SPEC Extends Benchmarks to Cloud Measurements
The Standard Performance Evaluation Corporation (SPEC), well known for its computer system benchmarks, is planning to extend its testing methodology to measure cloud deployments as well.
The company has formed a new working group to develop metrics for measuring cloud computing. The group will be a subgroup of the Open Systems Group (OSG), and will include participants from companies such as AMD, Dell, IBM, Intel, Oracle, Red Hat and VMware. Long-time SPEC benchmark developer Yun Chao will help the effort, as well members from the SPEC Research Cloud group.
With cloud computing "you don't just have a single-sized computer most of the time. You are allowed to vary to your needs," said Rema Hariharan, chair of OSGCloud. As result, new metrics are needed to quantify operational concepts that mainly apply in cloud computing.
As with other SPEC benchmarks, vendors of cloud software and services could use the benchmarks to measure and publicize their own offerings, the group hopes.
While existing SPEC benchmarks measure many aspects of operations that take place in the cloud such as sever throughput, response time and power consumption, the new benchmarks would specify those unique attributes of the cloud, Hariharan said. They could include factors such as elasticity, throughput, response time and variability.
Elasticity, for instance, could be defined as how quickly a service can be changed to meet customer needs. It could consist of specific metrics such as how long it takes to spin up a particular workload or the time it takes to add more resources such as CPUs or memory to an existing workload. Elasticity could also incorporate a test for agility, which would measure how closely a vendor can match the users' needs in terms of required resources for the job.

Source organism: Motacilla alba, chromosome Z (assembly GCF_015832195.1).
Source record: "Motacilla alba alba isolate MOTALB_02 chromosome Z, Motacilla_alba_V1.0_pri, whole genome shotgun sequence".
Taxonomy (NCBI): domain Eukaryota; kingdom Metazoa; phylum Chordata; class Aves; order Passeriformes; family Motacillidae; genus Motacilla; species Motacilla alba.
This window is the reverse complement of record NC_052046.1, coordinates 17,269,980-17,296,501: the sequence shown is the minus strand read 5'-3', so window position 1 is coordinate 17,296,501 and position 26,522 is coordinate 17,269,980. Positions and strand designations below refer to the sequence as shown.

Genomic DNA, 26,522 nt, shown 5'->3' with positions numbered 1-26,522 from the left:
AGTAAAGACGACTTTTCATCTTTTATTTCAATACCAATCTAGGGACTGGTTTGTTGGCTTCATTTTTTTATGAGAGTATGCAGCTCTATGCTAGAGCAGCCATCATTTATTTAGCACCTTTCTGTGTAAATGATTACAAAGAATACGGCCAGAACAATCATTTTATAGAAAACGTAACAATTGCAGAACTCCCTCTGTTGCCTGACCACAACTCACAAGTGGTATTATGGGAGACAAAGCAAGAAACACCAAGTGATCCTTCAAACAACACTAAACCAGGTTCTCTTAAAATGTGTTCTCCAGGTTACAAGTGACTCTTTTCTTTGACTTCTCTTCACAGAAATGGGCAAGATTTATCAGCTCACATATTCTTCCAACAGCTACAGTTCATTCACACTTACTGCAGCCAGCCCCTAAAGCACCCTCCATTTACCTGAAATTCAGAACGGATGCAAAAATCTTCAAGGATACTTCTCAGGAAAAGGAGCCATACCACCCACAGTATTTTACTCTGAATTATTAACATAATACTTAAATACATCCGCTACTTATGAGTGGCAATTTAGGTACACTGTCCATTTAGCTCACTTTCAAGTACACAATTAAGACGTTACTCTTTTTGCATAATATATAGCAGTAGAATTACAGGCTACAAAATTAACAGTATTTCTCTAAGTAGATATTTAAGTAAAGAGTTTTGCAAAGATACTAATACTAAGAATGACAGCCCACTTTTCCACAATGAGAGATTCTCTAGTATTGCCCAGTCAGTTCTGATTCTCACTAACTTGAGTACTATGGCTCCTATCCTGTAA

The benchmarks will have to be designed so they can be applied to a wide number of varying services, Hariharan said. The group foresees the cloud metrics spanning two different types of cloud services. One type of service, which they call black box, will not offer any details about the underlying hardware and software, while the other set, nicknamed white box, will provide specific details about the hardware and software used in the service.
At first, OSGCloud will focus on developing benchmarks for measuring IaaS (infrastructure as a service), services now provided by companies such as Amazon and Microsoft. Later, it may tackle benchmarks for PaaS (platform as a service) and SaaS (software as a service) as well, Hariharan said.
The group hopes to publish the first benchmark definitions in about a year. It has already posted a 50-page report outlying the issues and goals of setting a cloud benchmark.
A nonprofit organization, SPEC develops and maintains standardized benchmarks for evaluating enterprise computing systems.